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Missionary record. (Charleston, S.C.) 1868-1879, April 01, 1876, Image 1

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1WBW-BW-OB-- W
Punished by
T??; rn;; TS??\<; ASSOCIATION OK T?IK
SOt'TJi CAliOLTXA A XX L'Ali COXKlvt?
JiNCE OF TiiK A. M. E. Clll'Uf.'.li.
No. Iii MO lilt IS STEKKT,
puarlestou. S. G.
IM CHARD Ji. CAIN. tia; KP ED.TOII:
.;>><?ri.vit: L!'iTi'i:> :
Kev. Ti. Ii. Williams, Kev; M. l?: Saint.*,
W. E. .Iviiiis?n, " S. C. C<- -eloy.
*. l?v?ij.r. i ?..TUT. - C. V.'. Mbss^ll:
IV. M. Th-.n.as. S:ii:i. Washington;
? H. IX Edwards. ?* Paul II..k'?Vi-so?.
AU cvi?in:*ti::?i-ij?r?!i< ?mist bc addressed to ??.
Ii. ('.iii!. < ii:;;-i -r..:i, S. < *.
Nothing Lost.
ar v.-. KICKXKIX.
Thc sea and a ''"-y were ?>ut one day.
Each in his own mood of thought ?r piny.;
Tho boy liHkkhtjr vlf from tho l--:i>r. I??utr shore;
Thc sea streachiitg ont there pcrandly before.
The sea was wearing a pleasant Wk,
Uunning into cove, inlet and nook.
Tho gay; sporting lad M soc ami meet,
As ho ran nions with nimble feet.
Pebbles and such fais prrasped in his hand;,
ile"*! culled an<l gather on thc bnght strand :
They wore treasures ci."?co for pots :ii home,
Eur Jane an?i Johnny, too y?;unic ty roam.
Thc sea fondly eyed the prescbcis store :
Tuas his. he hud ?irown i: up <>;' yi.ro;
S> said tire awful, ueep^un rating sea.
-. Give.up tho treasures, JJ:ive lItem to tue,"
And there, so Pii*ar?gley. joined fate and fun,
T<> do thc fixed tii 1 rithat ni!i>t bo ?: ?:io
Ah. boy-' Obeying, how luitho v.as he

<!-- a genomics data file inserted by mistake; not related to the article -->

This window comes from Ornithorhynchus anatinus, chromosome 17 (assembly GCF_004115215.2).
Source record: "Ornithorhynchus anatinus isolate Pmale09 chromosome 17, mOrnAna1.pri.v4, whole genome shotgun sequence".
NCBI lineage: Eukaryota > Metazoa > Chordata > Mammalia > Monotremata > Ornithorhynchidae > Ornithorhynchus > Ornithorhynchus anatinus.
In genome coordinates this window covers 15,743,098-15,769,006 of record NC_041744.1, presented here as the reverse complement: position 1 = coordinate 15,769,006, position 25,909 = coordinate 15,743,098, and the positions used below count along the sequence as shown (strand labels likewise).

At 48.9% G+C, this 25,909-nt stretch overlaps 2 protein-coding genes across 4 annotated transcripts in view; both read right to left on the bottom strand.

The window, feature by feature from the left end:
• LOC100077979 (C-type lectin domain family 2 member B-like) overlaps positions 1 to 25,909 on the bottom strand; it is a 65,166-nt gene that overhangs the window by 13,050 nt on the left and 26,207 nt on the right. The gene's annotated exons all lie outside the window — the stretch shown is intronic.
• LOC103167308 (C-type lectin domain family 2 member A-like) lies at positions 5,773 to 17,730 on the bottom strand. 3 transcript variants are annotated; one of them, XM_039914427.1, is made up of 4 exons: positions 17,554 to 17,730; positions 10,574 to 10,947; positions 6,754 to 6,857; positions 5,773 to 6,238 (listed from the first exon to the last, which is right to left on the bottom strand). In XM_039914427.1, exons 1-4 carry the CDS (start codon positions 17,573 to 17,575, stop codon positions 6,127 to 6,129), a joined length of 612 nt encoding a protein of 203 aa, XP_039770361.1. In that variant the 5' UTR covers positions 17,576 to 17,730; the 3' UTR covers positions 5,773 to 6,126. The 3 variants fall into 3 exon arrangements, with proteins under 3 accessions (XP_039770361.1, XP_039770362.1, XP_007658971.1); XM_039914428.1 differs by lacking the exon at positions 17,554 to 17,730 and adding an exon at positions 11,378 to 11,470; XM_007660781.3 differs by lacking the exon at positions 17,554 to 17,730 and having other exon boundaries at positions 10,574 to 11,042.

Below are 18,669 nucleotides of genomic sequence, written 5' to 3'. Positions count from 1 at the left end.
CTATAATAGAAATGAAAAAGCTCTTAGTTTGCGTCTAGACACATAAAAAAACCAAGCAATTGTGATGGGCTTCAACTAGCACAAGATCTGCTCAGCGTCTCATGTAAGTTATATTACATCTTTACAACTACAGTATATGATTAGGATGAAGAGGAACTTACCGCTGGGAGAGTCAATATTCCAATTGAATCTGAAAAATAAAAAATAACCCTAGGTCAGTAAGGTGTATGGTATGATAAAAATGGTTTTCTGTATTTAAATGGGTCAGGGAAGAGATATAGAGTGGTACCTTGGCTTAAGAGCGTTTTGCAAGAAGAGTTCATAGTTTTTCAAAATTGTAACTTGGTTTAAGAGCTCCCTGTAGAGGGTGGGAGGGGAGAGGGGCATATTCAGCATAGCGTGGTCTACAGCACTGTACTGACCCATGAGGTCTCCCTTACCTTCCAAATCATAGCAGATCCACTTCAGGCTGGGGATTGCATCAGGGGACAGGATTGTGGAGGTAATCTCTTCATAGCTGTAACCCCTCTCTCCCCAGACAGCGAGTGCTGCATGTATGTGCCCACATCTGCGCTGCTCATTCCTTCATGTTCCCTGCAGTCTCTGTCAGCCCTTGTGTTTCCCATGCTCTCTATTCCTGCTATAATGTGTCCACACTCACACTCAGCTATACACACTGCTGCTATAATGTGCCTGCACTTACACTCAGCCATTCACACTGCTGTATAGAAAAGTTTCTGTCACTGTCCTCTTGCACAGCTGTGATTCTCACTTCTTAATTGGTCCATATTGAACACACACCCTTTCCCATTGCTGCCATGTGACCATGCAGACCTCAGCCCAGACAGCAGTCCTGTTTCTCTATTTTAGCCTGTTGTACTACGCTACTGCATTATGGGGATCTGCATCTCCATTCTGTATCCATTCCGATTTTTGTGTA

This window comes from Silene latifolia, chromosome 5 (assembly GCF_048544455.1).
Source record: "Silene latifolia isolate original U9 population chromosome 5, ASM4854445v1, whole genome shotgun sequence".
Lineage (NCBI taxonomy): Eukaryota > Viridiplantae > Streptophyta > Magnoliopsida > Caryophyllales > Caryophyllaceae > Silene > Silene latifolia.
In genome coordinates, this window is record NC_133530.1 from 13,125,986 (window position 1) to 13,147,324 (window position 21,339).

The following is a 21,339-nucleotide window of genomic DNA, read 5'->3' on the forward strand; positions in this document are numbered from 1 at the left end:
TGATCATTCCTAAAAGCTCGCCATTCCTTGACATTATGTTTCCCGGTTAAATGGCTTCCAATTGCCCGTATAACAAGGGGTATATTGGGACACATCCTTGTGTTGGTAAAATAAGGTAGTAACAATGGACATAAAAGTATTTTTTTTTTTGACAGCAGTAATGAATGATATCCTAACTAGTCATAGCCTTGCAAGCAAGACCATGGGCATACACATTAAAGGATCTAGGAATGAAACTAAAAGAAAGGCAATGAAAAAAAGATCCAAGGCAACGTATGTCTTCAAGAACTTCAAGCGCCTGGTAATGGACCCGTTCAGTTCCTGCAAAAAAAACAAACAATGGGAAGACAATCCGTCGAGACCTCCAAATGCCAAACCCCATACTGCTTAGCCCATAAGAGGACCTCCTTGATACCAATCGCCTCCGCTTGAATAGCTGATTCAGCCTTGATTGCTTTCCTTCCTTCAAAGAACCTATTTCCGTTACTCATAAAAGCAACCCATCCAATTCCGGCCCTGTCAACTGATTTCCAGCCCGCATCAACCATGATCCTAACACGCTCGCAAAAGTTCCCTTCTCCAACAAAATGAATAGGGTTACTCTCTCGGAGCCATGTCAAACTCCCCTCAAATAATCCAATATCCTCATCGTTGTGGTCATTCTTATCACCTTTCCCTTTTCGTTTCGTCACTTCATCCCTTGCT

Casting his pebbles hilo tho sea.
Xow thought "f the babies the thnuglulcs? lad;
Ami tor his playthings all v.--:ie h.-'s sad :
Murmured ?ioi? the deco, far-sounding sea,
" Diizlhlg. safely i'll keep ihe::: fot l?ee."
The sea and a ship vere out one day;
Tlfcs^M;'. well freighted, sailing its way:
Tue sc^ as always, sc- full .>f moo 1>.
Said. .. (jive. <:ive to mc your pearls and goods,
" 1 hare fi? chambers, capacious made;
Itt t'iicia from far <.!':' ruy spoils I have laid.
Chattels, merehan lise . .:' every cltmej
i'::: there layhii: ly for the coining time."
The ship o'ertaken hy st orm and fear.
Kuli .-..>..?;! pays tributefar-?etedied and dear,
"Mil creak . .;" cordage and wild fury;
(i. "i> and pear's she drops into tile sea.
The deep-OUTspre:id ??f (?od's love :'.!:'i power
Swells high everywhere; swells every hour;
That L>eep celestia! forever doth say,
..My souls (rive ute back with me to ?tay.
.. Front nie db they e??me forevermore.;
My depths i:f: iheui i:\> !-> thi> world's shore;
For I'fc. thou, ceasing here long to bc;
(.?Hove not. O man, I'll keep it fur thee.-'
Of; sec::; things dripped as into thc sea.
-, ".> S.:-*, j.v..^.:.-. wi Tua. 11^. .
They're caught.-our treasures,- and safe be
stowe? I.
On the breast of earth, the breast of God.
-Monthly lifc?ic.
i iiurdi GI ?ie liol? lories-.
'mt: IIACA NOT ALWAY?, TO TI::-: SWIFT
T??: ?ATTLI-: TO XII :-: .STRONG
Slvtt.M'.N :;V E. lillAD? BACKUS.
At the l'rotes?at?t Episcopal Church oil
the Hedy, Apostles, e^ruerol Ninth avenue j
nilli;.Tu:ciii'V-eij:]i? street, yesterday hf?r:t- ?
vivs, the r-.-i-T elect. Kev. K Bnidy Buck- !
us ibrtnaily cn'tered upon his work ia the .
parish uno ...eettptcd tho pulpit. Tile text ;
Uas take:) iruin liie tr?mh chapter ut" Keele- ?
si;i>?cs, eleventh verse-liThe race is-not;
to the>wi!'t ijnr tlie battle to tiu: strouji.*'.
Titese words, said tbe preacher Set beibre
usu tr ut li e'eariy eoti?rtiry;to the worlds
opinion, lu the wtsue::! o'' men the nice is
to the switi and the butti-: to the strong:, j
Looking itere aa?.! there about u< in busi- :
nos. primate and in public liie, we see nic-ti
neting hiruv!;; up<>ii this principle, the con-;
wrse ofthe text: The desire ot' risihg; aU
vtuicin cr, a??i lev i og*, is common and one that
chieSy h'oks to physical forces and human j
agencies ipr success. Titeyoung man spends j